Saying the words, “I Quit!” can be quite cathartic. You may have envisioned yourself screaming it from the elevator as you pressed the down button, or with a clever YouTube video. But, for your own sake, minimize the drama and keep it professional.
If at all possible, you want to have your next move already in the works before resignation day. That may be certifications, applications, savings, a business license, etc. Quitting is a very stressful form of relief, and knowing your next move will ease the tension.
You should have a good reason for quitting that goes beyond interpersonal issues. Imagine answering that question at your next job interview, and make sure your real reason for leaving is understandable…if not admirable. You should explain why you are leaving because, if their answer differs from yours down the road, it won’t look good.
Whether you are a cashier or the Head of Nursing, it’s important that you plan your resignation, present a letter and offer assistance with the transition. Even if storming out after the “last straw” would be oh so fulfilling, try to think long-term, not just, “Take that!” If it doesn’t go as smoothly as planned, be sure to back yourself up with an official letter of resignation that is short and polite.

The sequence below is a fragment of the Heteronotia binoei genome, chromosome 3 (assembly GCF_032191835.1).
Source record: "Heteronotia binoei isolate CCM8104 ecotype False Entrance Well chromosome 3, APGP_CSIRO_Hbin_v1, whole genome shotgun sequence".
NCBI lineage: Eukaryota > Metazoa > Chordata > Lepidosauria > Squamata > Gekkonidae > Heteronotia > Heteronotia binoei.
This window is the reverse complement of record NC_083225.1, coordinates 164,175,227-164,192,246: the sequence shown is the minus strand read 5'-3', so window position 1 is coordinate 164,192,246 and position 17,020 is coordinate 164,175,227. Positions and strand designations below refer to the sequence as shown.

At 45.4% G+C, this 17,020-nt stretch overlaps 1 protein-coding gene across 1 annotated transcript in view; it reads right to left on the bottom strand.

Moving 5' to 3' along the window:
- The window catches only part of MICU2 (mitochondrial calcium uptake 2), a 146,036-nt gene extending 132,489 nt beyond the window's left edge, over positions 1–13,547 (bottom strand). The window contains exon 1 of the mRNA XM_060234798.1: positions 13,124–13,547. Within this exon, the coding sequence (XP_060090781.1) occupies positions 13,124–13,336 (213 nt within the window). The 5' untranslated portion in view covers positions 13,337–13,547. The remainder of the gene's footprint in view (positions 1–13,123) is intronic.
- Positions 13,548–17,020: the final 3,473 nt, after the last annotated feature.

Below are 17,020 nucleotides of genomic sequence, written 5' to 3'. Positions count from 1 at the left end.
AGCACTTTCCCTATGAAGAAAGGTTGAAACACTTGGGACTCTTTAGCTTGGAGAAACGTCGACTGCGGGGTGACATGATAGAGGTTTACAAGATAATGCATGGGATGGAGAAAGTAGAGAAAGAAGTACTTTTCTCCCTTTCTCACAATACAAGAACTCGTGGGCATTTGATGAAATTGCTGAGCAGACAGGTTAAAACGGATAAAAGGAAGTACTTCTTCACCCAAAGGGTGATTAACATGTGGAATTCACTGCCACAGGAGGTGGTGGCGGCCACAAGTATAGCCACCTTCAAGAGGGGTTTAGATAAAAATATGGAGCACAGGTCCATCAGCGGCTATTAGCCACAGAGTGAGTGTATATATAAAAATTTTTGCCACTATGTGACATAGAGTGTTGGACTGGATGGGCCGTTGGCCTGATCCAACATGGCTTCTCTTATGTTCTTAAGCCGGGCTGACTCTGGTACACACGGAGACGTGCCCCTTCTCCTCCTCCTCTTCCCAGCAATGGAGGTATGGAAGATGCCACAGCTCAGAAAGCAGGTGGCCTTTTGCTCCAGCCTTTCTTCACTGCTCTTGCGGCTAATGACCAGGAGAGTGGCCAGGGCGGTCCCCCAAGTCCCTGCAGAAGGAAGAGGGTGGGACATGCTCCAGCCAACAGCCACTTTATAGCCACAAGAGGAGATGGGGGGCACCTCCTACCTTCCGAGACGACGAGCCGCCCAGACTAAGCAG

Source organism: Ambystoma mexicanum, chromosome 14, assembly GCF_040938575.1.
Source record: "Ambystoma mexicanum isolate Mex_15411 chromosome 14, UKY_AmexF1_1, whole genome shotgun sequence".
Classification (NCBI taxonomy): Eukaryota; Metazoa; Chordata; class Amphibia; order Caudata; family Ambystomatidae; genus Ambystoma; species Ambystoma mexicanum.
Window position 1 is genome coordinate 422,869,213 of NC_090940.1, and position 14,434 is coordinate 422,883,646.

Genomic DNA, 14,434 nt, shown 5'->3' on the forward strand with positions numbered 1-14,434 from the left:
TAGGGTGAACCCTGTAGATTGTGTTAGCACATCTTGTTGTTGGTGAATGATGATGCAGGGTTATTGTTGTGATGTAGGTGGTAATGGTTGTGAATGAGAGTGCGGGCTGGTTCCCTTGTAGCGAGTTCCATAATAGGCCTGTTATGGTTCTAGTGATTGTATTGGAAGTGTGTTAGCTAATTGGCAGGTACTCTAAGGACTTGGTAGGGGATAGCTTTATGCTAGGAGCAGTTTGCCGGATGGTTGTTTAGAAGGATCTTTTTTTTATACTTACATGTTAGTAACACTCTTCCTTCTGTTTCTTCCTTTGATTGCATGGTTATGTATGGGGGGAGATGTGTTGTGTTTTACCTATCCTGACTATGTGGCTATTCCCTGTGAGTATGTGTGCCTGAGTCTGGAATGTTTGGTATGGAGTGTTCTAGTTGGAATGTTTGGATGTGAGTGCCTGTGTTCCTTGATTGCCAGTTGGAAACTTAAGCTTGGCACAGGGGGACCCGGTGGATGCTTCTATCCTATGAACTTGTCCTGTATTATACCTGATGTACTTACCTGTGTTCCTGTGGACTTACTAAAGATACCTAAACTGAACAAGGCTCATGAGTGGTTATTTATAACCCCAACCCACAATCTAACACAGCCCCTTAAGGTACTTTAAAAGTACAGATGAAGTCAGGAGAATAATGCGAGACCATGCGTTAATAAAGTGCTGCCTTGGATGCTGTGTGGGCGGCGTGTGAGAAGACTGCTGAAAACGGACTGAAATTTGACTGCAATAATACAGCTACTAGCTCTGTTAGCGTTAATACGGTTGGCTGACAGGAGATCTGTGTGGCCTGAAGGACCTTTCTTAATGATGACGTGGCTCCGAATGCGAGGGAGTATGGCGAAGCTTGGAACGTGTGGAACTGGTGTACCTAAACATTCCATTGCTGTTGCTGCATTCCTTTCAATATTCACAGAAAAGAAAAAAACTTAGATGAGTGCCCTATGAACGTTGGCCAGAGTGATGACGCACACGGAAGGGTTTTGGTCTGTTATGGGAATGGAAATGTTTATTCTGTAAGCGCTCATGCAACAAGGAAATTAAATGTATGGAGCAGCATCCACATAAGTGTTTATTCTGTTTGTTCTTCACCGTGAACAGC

You will want to design your departure in a way to leaves a positive imprint on your supervisor and coworkers. You have likely spent countless hours with these people, and they know your work better than anyone. Talk to them in advance of your last day and ask if they would be willing to give you a positive reference. In many cases, those references could make or break your next job opportunity. You want to be the ideal employee right up to the last minute you are employed.
The resignation process isn’t over the day you leave the office. The company will be left picking up the pieces for a while. Be sure that they are not picking up after you as well. Take anything of personal value, and leave your workspace in order. Nothing creates a bad vibe or reference like leaving a mess behind!
After you leave the office for the final time, it is in your best interest to keep quiet about the company. Loose lips can say more about you than the subject matter.
If you see a work transition on the horizon, we would be glad to talk to you about both short and long-term professional staffing opportunities. Give us a call!